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Grand Strand Medical Center
South Strand Medical Center

Surgical Procedures for Myelodysplastic Syndrome (MDS)

2 surgical procedures for MDS include:

  • Bone marrow biopsy (both to diagnose and monitor the disease)
  • Central venous infusaport placement

Bone Marrow Biopsy

One minor surgical procedure you will need is a biopsy of your bone marrow. In a bone marrow biopsy, a sample of bone marrow and a small piece of bone are removed and tested for cancer cells. The samples are obtained by inserting a needle through either the top of your pelvis or your breastbone into the soft, spongy marrow. Once there, firm suction on a syringe draws out approximately 2 teaspoons of marrow fluid. Then, a second puncture with the core biopsy needle removes a small piece of tissue.

Some of the biopsy sample will be evaluated by the hematologist and pathologist under the microscope. Some will be sent to the lab to evaluate the chromosomes and DNA for damage. This evaluation, called a cytogenetic study, will help your doctor determine the prognosis of your type of MDS.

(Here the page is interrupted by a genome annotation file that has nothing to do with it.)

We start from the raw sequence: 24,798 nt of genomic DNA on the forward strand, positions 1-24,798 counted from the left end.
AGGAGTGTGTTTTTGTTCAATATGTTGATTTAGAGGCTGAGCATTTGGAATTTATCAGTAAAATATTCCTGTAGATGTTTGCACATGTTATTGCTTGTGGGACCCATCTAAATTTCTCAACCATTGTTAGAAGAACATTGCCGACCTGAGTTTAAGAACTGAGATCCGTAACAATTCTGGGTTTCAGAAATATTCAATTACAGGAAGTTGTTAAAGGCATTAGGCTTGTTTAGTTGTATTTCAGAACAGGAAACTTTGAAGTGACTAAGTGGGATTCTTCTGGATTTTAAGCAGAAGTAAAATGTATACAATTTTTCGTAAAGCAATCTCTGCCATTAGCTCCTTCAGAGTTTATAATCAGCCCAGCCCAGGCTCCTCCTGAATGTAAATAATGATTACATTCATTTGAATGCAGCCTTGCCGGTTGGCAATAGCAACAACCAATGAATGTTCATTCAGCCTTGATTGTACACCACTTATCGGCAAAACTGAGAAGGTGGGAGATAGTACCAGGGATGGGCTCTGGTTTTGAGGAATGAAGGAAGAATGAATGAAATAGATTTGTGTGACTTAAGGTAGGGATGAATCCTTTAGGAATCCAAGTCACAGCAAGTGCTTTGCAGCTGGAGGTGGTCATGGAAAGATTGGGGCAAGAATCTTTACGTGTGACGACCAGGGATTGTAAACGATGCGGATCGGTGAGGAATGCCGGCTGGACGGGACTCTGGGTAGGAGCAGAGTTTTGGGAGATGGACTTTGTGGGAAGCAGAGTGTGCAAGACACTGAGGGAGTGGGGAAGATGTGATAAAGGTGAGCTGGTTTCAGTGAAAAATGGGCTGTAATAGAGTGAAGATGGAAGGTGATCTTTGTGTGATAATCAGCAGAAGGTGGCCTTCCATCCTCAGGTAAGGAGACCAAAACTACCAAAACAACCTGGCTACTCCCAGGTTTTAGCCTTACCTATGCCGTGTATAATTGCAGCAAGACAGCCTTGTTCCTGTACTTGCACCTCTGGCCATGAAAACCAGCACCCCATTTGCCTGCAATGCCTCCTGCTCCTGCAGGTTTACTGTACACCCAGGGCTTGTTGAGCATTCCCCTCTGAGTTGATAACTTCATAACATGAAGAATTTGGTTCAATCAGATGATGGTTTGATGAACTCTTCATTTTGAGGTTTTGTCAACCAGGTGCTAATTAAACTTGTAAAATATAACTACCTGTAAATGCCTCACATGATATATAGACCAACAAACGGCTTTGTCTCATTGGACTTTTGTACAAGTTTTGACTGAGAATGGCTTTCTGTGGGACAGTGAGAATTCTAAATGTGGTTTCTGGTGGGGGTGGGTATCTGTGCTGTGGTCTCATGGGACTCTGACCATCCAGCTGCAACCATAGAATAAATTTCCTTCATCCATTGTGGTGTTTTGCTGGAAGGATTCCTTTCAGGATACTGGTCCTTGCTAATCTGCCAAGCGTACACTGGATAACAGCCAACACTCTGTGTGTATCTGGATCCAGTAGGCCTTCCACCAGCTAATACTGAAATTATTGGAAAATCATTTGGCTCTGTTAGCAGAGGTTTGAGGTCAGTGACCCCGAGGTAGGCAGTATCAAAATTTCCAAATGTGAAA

A bone marrow biopsy is necessary to identify your disease precisely. Subsequent marrow biopsies may be helpful to assess your progress, but the first one is essential.

Central Venous Infusaport Placement

Your doctor may place a central venous access device under the skin, usually beneath the collarbone. This device, referred to as a “port” can be used to draw blood and to administer blood products or antibiotics. It is often useful if your veins are small or few in number. Because patients with MDS require frequent transfusions in many cases, this device can improve the quality of life for patients by decreasing the need for needle punctures in the arms. Your doctor can discuss the risks and benefits of having such a port with you.

Revision Information

  • Castro-Malaspina H, O’Reilly RJ. Aplastic anemia and the myelodysplastic syndromes. In: Kasper DL, Harrison TR. Harrison's Principles of Internal Medicine. 14th ed. New York, NY: McGraw-Hill; 1998.

  • Myelodysplastic syndromes. American Cancer Society website. Available at: Accessed December 20, 2014.